Remote Control Conservation of Angular Momentum Device

remote control angular momentum deviceSo, yes, that’s quite a title.  As mentioned in a previous article, the cheap RC truck is a great source of components for whatever hack or re-purposing you have in mind.

The first thing I tried with this set of components was a very simple hack.  I don’t remember all the details, but at some point in my education as a mechanical engineer I learned about conservation of angular momentum.  In two dimensions, it’s pretty simple; if something is rotating, angular momentum has to be maintained if there are no external influences.  With an external influence – like a motor changing direction of a rotating mass, you should be able to make something else move.  In the three dimensional world that we live in, if this rotating mass is in plane with a central axis, you should be able to get the whole deal to spin.  If it’s out of plane as shown above, I’m not really sure what happens.

central axis made out of a "pro dirt" wheel and a nailThis concept of 3D conservation of angular momentum did give me an idea for making something move about a central axis.  If one has a motor on either side of a central axis and the motors are started from rest, the whole device should rotate one way or the other to compensate (it would do this if it was in plane at least).  Using the motors, remote control, and wheels from the RC car that I recently took apart, as well as a piece of tw0 by four and a nails, I was able to give this concept a try with the masses out of plane.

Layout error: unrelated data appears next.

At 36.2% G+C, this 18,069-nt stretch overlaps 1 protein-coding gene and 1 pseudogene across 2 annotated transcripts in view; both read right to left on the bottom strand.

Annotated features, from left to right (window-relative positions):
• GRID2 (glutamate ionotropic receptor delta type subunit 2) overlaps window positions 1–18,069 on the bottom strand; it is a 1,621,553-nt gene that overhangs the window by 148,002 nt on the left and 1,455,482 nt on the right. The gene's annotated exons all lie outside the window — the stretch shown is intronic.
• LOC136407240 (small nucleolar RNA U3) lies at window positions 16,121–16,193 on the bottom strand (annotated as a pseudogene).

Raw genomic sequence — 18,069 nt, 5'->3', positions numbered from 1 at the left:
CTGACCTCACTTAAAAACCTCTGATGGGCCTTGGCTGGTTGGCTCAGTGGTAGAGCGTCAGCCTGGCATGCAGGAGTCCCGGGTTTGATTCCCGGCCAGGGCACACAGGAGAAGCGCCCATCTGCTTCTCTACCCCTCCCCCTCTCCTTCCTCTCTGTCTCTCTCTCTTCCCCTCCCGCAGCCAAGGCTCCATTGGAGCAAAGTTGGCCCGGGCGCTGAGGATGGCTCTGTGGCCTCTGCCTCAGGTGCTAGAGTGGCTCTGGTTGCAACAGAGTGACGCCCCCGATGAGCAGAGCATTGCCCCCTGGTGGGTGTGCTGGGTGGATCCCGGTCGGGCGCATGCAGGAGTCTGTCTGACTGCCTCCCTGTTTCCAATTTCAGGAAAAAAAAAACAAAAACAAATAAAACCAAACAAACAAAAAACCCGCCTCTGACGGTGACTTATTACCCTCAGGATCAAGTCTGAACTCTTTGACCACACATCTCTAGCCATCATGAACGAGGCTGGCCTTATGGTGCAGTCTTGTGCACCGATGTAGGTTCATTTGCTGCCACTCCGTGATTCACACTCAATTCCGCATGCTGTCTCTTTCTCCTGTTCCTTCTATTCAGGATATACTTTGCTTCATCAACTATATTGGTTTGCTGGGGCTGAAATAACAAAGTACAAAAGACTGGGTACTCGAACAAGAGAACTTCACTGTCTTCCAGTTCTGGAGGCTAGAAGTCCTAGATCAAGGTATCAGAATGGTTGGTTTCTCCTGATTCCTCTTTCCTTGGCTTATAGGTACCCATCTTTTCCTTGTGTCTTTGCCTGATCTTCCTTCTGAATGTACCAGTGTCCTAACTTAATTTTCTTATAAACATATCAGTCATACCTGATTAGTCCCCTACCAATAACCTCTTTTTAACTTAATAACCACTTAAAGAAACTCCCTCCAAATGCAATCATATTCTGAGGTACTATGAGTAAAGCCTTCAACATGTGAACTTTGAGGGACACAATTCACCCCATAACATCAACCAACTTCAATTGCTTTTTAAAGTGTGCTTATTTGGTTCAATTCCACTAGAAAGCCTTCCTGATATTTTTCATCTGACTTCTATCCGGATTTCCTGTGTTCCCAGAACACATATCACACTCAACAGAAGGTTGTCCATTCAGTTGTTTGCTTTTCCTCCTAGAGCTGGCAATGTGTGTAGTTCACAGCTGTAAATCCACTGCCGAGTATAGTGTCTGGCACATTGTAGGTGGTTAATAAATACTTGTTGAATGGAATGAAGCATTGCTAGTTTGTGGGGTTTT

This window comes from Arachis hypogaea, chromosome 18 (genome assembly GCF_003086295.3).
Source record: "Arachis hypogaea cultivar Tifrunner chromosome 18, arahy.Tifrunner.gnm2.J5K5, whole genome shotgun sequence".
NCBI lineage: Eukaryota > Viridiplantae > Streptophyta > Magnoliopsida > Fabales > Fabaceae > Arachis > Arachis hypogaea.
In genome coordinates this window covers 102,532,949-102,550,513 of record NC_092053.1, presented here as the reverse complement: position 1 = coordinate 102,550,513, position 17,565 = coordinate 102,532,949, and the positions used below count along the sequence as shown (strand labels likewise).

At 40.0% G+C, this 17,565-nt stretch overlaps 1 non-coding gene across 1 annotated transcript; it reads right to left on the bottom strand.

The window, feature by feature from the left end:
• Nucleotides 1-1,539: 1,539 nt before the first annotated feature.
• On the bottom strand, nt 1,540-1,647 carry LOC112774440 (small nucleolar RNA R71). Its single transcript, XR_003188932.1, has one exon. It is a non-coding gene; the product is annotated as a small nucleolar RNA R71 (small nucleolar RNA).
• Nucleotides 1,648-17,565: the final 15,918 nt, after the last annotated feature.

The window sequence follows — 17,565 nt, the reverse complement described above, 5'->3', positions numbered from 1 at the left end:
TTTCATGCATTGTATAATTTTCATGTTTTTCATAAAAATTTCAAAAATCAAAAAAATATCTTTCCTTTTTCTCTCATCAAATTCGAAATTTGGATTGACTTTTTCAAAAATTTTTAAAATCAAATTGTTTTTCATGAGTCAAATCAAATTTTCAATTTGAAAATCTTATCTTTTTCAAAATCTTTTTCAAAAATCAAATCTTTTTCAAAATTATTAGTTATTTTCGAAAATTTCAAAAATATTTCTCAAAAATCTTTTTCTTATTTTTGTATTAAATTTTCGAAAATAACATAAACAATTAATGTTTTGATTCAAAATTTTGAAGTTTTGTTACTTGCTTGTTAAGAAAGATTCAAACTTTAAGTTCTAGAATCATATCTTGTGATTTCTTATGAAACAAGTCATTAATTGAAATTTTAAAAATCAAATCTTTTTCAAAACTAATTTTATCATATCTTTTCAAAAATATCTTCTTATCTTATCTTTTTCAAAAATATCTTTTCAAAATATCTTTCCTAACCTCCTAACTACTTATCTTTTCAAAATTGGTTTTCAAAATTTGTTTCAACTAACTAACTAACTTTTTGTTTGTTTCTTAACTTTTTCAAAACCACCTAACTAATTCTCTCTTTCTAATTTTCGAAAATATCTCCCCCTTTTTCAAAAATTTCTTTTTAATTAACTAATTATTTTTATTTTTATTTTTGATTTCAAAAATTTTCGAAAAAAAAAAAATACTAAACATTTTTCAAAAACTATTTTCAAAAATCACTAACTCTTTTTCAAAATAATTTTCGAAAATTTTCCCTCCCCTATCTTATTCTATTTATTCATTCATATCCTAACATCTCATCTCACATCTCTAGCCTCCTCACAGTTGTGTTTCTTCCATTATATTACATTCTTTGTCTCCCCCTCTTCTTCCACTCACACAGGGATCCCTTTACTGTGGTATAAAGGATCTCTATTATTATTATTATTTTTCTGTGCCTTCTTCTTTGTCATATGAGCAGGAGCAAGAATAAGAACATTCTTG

One wheel was used with a nail to form a central axis that the device could balance on.  Two other wheels were put on the end of each motor to form a rotating mass.  Two 3/4 inch holes were drilled to stick the motors into.  These motors are fragile, so they will break if forced in too much.  The middle was milled out to accommodate the motor’s leads.  A very crude design, but good enough for a proof-of-concept.

After this was done, the only thing left to do was try it out.  I was concerned that the “rotating mass” or recycled wheels wouldn’t be heavy enough to affect the whole assembly.  Anyway, here’s the results, they should speak for themselves:

This might be a good science project, although I’m unsure about the plane used for the rotating masses.  If you were to rotate both motors so the rotating masses were parallel to the floor, things would be much more straightforward.  Either way, it would probably be easier to just collect some leaves or something.  I did end up doing a more developed version of this that was actually able to roll around on the floor, so if you liked this post, you’ll want to check that out.

If someone has a good explanation for what is going on, feel free to leave a comment!

 

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